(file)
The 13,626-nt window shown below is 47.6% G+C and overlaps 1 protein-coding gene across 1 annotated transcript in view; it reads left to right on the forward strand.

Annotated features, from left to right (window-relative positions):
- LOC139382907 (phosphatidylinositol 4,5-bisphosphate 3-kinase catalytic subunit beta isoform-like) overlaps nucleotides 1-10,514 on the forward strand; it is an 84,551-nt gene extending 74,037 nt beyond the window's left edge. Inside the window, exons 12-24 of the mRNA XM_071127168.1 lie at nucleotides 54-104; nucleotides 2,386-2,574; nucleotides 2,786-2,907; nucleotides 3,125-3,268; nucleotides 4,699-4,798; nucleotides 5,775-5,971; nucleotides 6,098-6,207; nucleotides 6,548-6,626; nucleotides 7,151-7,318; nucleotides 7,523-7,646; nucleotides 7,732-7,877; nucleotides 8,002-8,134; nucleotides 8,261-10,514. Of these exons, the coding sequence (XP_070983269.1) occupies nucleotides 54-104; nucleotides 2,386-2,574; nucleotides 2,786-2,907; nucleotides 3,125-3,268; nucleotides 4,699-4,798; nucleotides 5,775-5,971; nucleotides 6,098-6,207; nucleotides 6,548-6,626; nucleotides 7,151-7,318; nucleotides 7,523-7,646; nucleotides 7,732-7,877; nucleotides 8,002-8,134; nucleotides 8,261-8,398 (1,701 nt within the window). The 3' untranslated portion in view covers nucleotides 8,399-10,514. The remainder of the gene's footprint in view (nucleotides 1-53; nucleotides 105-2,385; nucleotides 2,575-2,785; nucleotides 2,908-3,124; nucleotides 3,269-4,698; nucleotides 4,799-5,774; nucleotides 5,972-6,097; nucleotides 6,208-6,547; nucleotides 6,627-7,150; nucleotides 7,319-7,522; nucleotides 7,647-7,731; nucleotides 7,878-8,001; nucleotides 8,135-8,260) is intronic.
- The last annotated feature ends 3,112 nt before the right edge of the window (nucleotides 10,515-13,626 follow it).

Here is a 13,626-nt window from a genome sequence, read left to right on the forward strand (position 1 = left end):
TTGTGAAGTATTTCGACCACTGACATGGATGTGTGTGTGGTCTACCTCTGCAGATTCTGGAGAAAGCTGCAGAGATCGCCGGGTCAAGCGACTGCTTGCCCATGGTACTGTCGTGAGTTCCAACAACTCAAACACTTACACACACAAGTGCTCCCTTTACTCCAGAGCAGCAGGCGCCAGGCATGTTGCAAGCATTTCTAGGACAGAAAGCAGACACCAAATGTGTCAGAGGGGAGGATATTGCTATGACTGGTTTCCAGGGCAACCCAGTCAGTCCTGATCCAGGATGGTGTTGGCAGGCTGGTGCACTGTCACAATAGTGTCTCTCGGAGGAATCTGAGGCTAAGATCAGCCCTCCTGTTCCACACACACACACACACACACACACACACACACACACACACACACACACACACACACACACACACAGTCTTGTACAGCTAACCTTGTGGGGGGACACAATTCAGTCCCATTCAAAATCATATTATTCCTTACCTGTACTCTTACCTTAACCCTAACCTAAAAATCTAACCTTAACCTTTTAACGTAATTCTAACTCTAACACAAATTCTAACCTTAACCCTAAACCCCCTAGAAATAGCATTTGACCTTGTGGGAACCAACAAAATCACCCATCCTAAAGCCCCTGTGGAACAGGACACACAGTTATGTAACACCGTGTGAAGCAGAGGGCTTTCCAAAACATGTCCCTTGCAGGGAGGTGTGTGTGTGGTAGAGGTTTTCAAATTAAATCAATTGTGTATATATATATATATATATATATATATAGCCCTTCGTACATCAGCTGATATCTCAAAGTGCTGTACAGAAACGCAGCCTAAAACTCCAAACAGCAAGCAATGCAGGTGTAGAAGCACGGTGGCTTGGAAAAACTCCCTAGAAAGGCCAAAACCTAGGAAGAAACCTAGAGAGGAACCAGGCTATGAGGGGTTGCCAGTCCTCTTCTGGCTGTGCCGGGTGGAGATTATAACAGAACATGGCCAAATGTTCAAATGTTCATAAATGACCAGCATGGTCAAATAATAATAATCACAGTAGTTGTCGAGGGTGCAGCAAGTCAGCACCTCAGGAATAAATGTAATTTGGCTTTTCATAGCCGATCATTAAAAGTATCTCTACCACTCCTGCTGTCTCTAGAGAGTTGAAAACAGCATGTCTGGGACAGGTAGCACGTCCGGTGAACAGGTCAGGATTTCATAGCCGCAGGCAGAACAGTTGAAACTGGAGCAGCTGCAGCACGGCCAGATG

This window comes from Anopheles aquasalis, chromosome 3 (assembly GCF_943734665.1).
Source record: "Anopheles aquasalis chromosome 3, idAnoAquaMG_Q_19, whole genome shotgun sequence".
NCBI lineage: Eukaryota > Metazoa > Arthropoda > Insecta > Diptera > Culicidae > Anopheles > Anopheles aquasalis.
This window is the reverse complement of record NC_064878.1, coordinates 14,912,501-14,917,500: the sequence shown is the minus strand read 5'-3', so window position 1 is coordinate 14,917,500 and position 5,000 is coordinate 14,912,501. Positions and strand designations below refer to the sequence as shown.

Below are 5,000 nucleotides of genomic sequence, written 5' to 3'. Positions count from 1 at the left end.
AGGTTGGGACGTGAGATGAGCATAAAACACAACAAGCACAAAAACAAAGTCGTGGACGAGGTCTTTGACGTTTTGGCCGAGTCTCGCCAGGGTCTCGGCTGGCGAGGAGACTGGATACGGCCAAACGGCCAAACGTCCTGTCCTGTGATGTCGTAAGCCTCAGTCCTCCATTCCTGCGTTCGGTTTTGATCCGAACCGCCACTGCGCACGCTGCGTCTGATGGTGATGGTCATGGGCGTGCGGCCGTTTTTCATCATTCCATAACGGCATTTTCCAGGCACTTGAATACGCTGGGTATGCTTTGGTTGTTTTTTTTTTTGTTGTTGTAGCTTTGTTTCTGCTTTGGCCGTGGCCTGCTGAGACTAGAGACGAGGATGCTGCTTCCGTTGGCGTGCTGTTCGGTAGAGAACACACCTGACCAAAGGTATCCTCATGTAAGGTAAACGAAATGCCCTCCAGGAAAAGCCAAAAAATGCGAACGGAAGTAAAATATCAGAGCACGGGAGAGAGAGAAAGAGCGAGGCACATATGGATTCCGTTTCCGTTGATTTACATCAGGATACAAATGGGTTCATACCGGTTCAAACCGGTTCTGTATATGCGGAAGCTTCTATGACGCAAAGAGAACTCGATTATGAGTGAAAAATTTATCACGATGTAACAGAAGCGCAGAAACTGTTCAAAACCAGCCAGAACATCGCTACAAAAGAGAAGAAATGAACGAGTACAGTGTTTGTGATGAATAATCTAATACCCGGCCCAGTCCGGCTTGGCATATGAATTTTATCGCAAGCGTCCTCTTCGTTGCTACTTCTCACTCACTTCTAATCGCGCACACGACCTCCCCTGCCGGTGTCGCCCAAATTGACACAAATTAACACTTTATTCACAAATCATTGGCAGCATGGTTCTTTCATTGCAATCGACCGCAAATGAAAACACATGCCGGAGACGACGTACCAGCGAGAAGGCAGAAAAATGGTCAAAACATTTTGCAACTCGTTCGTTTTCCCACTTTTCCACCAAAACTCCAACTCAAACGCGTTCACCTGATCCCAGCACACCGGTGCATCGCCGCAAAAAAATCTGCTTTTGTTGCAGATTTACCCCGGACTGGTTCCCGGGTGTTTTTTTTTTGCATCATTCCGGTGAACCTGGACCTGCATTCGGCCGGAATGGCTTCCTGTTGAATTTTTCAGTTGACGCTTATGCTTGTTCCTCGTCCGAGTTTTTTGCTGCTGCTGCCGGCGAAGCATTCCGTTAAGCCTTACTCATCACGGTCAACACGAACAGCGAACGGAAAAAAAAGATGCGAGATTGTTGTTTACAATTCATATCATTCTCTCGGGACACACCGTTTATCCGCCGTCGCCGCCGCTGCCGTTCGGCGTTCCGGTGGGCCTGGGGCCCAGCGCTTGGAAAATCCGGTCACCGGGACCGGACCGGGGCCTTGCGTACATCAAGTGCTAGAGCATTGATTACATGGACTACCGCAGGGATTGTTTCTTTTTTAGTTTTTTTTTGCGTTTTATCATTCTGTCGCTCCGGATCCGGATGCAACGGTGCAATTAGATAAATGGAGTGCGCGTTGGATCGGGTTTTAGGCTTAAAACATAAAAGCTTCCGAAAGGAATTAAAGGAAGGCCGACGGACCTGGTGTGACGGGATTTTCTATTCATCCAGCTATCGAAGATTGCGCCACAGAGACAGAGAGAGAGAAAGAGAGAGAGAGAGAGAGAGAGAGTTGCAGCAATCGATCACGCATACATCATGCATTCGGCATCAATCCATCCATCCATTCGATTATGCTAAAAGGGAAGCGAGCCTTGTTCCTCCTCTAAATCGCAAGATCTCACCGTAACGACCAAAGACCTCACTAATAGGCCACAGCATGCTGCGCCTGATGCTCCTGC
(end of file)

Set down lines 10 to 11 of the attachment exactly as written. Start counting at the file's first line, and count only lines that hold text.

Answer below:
This window is the reverse complement of record NC_064878.1, coordinates 14,912,501-14,917,500: the sequence shown is the minus strand read 5'-3', so window position 1 is coordinate 14,917,500 and position 5,000 is coordinate 14,912,501. Positions and strand designations below refer to the sequence as shown.

Below are 5,000 nucleotides of genomic sequence, written 5' to 3'. Positions count from 1 at the left end.